Small Wars Journal

Assessing Revolutionary and Insurgent Strategies (ARIS)

Sun, 03/10/2013 - 8:25pm

For anyone interested in studying unconventional warfare please see this web site.

We owe a great debt to Paul Tompkins and USASOC for reviving and updating this seminal (but long dormant) work begun by the Special Operations Research Office (SORO).  It sure would be nice to re-establish the office.  Perhaps JSOU should become the new SORO.


  • Casebook on Insurgency and Revolutionary Warfare, Vol. 1: 1933-1962
  • Casebook on Insurgency and Revolutionary Warfare, Vol. II: 1962-2009
  • Irregular Warfare Annotated Bibliography
  • Human Factors Considerations of Underground in Insurgencies
  • Undergrounds in Insurgent, Revolutionary and Resistance Warfare

The Assessing Revolutionary and Insurgent Strategies (ARIS) series consists of a set of case studies and research conducted for the US Army Special Operations Command by the National Security Analysis Department of The Johns Hopkins University Applied Physics Laboratory.

The purpose of the ARIS series is to produce a collection of academically rigorous yet operationally relevant research materials to develop and illustrate a common understanding of insurgency and revolution. This research, intended to form a bedrock body of knowledge for members of the Special Forces, will allow users to distill vast amounts of material from a wide array of campaigns and extract relevant lessons, thereby enabling the development of future doctrine, professional education, and training.

From its inception, ARIS has been focused on exploring historical and current revolutions and insurgencies for the purpose of identifying emerging trends in operational designs and patterns. ARIS encompasses research and studies on the general characteristics of revolutionary movements and insurgencies and examines unique adaptations by specific organizations or groups to overcome various environmental and contextual challenges.

The ARIS series follows in the tradition of research conducted by the Special Operations Research Office (SORO) of American University in the 1950s and 1960s, by adding new research to that body of work and in several instances releasing updated editions of original SORO studies.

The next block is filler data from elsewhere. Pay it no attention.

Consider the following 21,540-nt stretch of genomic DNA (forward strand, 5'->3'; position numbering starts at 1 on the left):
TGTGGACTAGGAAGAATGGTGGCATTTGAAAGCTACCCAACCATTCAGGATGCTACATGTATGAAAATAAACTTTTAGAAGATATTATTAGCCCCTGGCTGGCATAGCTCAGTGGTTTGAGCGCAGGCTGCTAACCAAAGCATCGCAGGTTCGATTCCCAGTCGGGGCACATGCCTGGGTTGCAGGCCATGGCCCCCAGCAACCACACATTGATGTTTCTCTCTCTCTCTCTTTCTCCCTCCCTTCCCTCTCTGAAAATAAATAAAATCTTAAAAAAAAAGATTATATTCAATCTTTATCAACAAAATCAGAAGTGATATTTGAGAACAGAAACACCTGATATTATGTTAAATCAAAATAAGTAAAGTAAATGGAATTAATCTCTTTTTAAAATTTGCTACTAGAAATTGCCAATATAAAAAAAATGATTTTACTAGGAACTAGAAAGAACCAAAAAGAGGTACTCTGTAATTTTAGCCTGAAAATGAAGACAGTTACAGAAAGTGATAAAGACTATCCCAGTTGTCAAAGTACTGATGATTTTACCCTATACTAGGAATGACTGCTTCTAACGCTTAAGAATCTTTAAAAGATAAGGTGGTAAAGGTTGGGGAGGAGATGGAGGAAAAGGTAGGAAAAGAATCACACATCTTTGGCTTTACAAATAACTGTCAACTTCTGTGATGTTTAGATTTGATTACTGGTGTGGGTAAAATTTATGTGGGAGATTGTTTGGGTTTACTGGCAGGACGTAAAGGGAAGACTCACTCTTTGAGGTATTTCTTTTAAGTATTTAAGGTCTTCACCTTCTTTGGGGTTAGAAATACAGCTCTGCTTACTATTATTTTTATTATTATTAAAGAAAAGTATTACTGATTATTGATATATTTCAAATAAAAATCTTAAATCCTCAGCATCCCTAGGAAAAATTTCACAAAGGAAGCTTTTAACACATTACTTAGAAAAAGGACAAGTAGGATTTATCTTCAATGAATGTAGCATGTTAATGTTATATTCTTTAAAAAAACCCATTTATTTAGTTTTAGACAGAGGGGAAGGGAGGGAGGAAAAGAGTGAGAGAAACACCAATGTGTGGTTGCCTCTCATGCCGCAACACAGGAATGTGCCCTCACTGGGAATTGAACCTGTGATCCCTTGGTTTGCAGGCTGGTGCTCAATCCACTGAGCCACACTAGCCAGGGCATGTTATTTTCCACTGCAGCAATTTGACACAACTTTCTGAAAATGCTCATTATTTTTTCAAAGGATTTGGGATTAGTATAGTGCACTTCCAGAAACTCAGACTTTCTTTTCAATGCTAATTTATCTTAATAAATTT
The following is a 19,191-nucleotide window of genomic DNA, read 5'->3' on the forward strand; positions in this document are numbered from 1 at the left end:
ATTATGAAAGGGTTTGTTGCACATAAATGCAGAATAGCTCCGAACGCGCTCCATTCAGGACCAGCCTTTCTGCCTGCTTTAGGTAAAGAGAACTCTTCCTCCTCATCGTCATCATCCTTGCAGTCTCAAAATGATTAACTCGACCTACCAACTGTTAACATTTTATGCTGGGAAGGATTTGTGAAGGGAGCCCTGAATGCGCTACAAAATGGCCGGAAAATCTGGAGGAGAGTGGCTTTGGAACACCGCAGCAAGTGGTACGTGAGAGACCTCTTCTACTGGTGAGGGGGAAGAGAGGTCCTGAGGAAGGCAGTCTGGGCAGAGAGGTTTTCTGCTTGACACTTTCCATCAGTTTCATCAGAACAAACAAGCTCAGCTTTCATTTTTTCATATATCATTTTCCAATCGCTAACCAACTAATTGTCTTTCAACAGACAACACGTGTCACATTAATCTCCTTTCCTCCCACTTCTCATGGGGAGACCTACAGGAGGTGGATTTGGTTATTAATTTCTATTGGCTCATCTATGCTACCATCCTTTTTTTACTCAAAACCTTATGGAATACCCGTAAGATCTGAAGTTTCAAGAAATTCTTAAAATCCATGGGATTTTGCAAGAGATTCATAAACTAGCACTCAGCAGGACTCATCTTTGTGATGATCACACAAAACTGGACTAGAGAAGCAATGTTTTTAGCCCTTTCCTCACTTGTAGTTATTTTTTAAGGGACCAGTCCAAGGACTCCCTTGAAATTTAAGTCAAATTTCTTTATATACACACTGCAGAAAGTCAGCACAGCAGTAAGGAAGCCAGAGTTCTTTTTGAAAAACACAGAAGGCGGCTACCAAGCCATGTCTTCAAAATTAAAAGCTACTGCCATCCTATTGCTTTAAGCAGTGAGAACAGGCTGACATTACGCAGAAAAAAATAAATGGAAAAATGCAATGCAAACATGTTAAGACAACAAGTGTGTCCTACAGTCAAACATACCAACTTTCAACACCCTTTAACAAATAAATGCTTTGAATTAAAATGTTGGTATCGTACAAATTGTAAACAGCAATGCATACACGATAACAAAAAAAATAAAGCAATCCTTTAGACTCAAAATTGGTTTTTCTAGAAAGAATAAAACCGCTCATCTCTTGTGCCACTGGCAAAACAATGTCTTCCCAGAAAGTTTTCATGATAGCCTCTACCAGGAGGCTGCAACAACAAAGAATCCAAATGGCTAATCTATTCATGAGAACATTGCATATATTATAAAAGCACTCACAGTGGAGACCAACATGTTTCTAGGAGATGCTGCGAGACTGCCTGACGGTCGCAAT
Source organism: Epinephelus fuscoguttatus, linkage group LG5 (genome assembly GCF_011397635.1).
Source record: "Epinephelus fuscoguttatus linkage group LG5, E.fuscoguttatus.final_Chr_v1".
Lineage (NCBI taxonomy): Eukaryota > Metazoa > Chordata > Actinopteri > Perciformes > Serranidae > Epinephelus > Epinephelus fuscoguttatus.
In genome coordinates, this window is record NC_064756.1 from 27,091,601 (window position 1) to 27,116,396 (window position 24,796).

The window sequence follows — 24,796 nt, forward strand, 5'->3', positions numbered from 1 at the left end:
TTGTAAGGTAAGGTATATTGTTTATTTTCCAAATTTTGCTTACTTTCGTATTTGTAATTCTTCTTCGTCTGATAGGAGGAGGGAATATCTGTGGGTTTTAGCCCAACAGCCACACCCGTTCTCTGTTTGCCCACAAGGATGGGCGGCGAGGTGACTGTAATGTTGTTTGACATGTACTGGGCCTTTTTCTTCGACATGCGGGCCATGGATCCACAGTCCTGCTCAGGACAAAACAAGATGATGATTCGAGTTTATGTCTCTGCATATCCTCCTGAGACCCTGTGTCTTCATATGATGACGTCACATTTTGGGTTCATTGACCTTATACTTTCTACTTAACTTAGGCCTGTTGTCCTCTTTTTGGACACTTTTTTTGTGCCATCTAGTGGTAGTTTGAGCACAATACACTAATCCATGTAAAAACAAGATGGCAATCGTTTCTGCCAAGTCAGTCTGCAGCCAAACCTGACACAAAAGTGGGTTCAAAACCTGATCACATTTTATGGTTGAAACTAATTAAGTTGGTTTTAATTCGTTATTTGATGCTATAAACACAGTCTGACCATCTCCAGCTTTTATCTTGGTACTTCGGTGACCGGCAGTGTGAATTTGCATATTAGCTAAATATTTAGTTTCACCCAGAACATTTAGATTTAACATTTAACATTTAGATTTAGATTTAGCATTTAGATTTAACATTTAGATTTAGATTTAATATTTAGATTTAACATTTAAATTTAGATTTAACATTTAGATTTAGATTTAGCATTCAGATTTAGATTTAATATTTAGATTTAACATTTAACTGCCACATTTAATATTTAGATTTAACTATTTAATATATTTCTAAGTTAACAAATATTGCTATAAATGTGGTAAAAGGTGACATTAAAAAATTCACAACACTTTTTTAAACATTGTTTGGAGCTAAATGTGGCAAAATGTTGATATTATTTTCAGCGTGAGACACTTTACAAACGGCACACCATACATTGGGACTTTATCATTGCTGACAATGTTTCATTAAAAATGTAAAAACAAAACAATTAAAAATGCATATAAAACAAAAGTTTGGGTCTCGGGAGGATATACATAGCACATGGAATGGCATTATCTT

Dave Maxwell

Tue, 08/06/2013 - 1:03pm

In reply to by GBNT73

I would certainly like to JSOU take on work like SORO. JSOU was certainly free to take on this project but they did not. The field and the schoolhouses (e.g., SWCS) needed an update to the ARIS project and because of the vision and hard work of Paul Tompkins USASOC ad JHU/APL were able to get it done. We need a SORO like organization but I have not seen JSOU focus to that effect on something like ARIS, thus my comment.

How is JSOU not the new SORO? They have a research arm, and they belong to USSOCOM. They have not been valued enough to truly meet that mission, but I do believe that is the entire reason for its existence. To reinforce, the ARIS projects, and things directly related, should be 80% of their entire budget. Then it should be staffed and funded to attract the brightest minds to tackle their hardest projects and run its own show. And there ought not be a uniformed guy in charge. Preferably not even a retired guy -- that way the "military-ness" doesn't screw it up and make it another cog in the machine.

SJP Oneill

Sun, 03/10/2013 - 9:36pm

Great news and very timely as I am preparing a university course on irregular warfare for the second semester this year. Hope to see this body of work develop and expand.